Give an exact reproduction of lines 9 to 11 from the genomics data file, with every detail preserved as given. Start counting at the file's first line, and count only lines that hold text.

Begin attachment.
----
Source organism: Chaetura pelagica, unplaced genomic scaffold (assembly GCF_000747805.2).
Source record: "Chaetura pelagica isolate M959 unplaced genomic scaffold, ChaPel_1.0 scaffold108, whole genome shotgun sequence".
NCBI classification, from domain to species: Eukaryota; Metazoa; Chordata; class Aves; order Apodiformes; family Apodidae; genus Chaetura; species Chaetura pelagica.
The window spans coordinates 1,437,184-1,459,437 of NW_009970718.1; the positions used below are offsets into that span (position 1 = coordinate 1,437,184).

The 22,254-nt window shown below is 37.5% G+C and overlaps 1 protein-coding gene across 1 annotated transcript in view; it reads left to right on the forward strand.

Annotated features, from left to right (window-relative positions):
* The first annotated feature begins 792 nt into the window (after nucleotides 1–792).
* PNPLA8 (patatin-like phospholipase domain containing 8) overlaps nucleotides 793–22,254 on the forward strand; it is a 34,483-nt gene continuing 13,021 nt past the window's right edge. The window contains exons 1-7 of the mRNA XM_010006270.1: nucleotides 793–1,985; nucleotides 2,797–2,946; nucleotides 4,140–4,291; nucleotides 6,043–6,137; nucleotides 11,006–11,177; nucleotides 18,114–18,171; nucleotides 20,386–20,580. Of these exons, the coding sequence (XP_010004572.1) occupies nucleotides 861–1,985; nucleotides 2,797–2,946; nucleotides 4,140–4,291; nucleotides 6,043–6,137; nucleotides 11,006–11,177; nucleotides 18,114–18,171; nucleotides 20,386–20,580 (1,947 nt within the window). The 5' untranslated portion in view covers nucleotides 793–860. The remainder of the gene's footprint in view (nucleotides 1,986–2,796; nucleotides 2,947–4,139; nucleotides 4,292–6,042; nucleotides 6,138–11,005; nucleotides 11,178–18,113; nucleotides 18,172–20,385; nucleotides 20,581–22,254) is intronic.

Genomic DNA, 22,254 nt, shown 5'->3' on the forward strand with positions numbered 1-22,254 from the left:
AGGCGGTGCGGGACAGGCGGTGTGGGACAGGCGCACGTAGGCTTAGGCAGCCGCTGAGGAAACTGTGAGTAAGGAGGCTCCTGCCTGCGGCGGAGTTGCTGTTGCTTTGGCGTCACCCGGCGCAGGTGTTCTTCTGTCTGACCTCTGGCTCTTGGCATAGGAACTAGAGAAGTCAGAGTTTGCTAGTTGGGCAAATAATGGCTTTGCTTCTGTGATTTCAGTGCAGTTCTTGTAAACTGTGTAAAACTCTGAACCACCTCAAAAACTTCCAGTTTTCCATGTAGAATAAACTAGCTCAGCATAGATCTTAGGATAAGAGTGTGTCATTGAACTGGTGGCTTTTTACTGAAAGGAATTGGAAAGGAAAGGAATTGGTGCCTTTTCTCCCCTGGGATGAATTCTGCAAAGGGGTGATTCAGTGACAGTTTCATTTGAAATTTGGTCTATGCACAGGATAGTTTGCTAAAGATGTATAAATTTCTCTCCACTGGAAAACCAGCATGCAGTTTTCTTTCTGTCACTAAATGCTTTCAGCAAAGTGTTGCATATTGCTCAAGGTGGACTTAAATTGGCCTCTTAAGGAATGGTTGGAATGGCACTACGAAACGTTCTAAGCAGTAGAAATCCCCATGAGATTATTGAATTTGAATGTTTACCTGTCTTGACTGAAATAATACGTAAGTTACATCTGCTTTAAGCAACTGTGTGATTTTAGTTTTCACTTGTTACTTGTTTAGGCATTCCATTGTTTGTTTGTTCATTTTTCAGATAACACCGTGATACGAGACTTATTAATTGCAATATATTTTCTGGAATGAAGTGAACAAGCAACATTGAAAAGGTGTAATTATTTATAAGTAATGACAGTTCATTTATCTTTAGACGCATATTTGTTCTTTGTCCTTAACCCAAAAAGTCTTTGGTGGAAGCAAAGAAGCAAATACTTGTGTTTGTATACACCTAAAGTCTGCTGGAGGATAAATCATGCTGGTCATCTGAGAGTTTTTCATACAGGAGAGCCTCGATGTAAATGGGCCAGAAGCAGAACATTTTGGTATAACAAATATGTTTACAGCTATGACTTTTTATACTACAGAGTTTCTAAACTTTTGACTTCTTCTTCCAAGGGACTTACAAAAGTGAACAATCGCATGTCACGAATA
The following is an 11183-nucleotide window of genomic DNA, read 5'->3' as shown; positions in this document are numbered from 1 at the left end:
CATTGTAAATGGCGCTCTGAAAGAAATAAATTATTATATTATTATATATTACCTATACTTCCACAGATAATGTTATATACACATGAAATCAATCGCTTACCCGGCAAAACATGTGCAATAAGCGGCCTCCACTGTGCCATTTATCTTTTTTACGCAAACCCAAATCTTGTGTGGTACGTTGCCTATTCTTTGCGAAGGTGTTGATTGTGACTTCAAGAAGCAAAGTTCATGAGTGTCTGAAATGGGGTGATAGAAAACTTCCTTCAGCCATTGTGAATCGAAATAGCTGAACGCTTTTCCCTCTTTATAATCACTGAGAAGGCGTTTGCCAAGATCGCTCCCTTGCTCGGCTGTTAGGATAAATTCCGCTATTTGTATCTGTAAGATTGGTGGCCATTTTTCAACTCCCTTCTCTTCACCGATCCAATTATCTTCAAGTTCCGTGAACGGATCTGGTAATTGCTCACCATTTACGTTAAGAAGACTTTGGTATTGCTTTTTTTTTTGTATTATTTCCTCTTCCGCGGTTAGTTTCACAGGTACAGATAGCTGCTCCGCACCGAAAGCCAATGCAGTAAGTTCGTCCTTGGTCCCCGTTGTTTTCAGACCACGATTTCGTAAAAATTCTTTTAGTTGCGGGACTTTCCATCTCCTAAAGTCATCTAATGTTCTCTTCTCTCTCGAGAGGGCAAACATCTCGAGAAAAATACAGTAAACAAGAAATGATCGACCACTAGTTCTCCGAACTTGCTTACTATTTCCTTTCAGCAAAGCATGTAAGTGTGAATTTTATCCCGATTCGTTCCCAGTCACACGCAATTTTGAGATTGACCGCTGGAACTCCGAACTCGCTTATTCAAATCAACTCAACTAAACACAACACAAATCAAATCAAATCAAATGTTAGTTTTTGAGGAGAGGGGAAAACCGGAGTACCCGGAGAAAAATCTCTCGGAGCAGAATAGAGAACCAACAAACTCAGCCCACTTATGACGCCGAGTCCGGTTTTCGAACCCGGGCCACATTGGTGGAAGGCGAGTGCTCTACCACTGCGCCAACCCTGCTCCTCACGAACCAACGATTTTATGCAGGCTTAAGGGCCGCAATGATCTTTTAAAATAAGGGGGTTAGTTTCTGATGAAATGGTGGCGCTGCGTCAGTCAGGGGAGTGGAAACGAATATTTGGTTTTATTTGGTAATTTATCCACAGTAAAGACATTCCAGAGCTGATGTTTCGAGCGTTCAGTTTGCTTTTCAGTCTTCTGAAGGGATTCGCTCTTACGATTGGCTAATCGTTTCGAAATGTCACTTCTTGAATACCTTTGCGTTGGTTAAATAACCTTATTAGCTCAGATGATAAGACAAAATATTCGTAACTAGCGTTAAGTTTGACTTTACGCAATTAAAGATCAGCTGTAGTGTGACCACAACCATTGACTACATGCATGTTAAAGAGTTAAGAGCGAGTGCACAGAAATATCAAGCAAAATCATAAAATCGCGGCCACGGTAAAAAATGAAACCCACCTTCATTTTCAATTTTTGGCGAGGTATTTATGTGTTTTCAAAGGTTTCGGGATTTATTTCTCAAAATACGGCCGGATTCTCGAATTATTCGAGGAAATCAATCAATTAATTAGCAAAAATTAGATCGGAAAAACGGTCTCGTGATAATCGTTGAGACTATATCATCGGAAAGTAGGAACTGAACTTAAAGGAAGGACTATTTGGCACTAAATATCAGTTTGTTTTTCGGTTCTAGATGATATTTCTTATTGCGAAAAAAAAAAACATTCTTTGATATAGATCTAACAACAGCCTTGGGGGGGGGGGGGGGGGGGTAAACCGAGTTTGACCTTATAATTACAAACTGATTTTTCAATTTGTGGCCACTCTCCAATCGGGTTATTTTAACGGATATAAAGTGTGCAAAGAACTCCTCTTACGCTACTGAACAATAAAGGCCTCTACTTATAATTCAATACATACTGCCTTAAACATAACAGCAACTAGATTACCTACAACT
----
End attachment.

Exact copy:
Genomic DNA, 22,254 nt, shown 5'->3' on the forward strand with positions numbered 1-22,254 from the left:
AGGCGGTGCGGGACAGGCGGTGTGGGACAGGCGCACGTAGGCTTAGGCAGCCGCTGAGGAAACTGTGAGTAAGGAGGCTCCTGCCTGCGGCGGAGTTGCTGTTGCTTTGGCGTCACCCGGCGCAGGTGTTCTTCTGTCTGACCTCTGGCTCTTGGCATAGGAACTAGAGAAGTCAGAGTTTGCTAGTTGGGCAAATAATGGCTTTGCTTCTGTGATTTCAGTGCAGTTCTTGTAAACTGTGTAAAACTCTGAACCACCTCAAAAACTTCCAGTTTTCCATGTAGAATAAACTAGCTCAGCATAGATCTTAGGATAAGAGTGTGTCATTGAACTGGTGGCTTTTTACTGAAAGGAATTGGAAAGGAAAGGAATTGGTGCCTTTTCTCCCCTGGGATGAATTCTGCAAAGGGGTGATTCAGTGACAGTTTCATTTGAAATTTGGTCTATGCACAGGATAGTTTGCTAAAGATGTATAAATTTCTCTCCACTGGAAAACCAGCATGCAGTTTTCTTTCTGTCACTAAATGCTTTCAGCAAAGTGTTGCATATTGCTCAAGGTGGACTTAAATTGGCCTCTTAAGGAATGGTTGGAATGGCACTACGAAACGTTCTAAGCAGTAGAAATCCCCATGAGATTATTGAATTTGAATGTTTACCTGTCTTGACTGAAATAATACGTAAGTTACATCTGCTTTAAGCAACTGTGTGATTTTAGTTTTCACTTGTTACTTGTTTAGGCATTCCATTGTTTGTTTGTTCATTTTTCAGATAACACCGTGATACGAGACTTATTAATTGCAATATATTTTCTGGAATGAAGTGAACAAGCAACATTGAAAAGGTGTAATTATTTATAAGTAATGACAGTTCATTTATCTTTAGACGCATATTTGTTCTTTGTCCTTAACCCAAAAAGTCTTTGGTGGAAGCAAAGAAGCAAATACTTGTGTTTGTATACACCTAAAGTCTGCTGGAGGATAAATCATGCTGGTCATCTGAGAGTTTTTCATACAGGAGAGCCTCGATGTAAATGGGCCAGAAGCAGAACATTTTGGTATAACAAATATGTTTACAGCTATGACTTTTTATACTACAGAGTTTCTAAACTTTTGACTTCTTCTTCCAAGGGACTTACAAAAGTGAACAATCGCATGTCACGAATA
The following is an 11183-nucleotide window of genomic DNA, read 5'->3' as shown; positions in this document are numbered from 1 at the left end: